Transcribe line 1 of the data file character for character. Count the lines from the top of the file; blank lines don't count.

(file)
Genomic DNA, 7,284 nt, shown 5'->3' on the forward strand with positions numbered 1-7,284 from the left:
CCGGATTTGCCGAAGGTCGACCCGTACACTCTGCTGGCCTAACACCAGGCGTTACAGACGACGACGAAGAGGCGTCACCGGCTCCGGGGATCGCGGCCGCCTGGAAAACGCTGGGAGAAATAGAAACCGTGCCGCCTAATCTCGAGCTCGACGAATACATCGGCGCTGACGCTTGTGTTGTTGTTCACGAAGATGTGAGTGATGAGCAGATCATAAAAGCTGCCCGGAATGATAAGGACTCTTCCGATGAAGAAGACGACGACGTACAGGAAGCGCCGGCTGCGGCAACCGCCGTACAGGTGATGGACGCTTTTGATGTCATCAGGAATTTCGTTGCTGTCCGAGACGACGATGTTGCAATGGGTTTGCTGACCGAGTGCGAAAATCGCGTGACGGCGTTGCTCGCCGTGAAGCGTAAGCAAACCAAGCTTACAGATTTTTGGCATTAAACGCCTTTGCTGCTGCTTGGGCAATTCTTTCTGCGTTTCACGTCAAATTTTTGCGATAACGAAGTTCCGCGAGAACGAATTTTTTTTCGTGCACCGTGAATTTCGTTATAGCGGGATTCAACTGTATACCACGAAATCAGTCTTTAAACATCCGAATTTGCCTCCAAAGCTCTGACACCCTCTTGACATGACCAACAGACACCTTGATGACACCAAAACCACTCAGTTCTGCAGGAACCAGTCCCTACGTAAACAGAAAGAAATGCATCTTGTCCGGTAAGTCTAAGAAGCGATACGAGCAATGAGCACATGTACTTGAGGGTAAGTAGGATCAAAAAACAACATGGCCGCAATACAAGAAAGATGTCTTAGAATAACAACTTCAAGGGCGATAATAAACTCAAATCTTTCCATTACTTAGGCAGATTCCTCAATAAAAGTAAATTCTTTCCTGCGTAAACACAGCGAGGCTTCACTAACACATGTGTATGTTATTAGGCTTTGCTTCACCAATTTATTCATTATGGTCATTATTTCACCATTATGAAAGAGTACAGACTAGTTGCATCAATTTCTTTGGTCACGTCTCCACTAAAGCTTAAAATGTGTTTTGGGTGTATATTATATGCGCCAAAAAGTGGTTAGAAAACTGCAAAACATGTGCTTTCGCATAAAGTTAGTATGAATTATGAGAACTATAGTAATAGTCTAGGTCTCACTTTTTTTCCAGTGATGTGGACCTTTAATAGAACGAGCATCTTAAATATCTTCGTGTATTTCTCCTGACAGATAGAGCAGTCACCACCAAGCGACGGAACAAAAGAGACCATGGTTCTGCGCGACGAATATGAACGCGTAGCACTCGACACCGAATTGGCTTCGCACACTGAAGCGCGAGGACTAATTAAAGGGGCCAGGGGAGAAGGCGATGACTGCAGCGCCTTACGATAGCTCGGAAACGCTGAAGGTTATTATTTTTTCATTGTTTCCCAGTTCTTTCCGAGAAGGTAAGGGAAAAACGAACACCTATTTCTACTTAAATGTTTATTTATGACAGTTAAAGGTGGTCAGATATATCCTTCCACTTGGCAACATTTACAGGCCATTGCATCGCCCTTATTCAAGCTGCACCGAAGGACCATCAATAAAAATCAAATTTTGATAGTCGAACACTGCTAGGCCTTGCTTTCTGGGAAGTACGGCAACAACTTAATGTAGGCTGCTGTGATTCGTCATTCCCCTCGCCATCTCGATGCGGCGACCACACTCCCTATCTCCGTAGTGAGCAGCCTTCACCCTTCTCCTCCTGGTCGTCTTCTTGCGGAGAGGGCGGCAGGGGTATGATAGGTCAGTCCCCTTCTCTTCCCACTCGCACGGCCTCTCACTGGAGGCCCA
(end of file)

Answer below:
Genomic DNA, 7,284 nt, shown 5'->3' on the forward strand with positions numbered 1-7,284 from the left: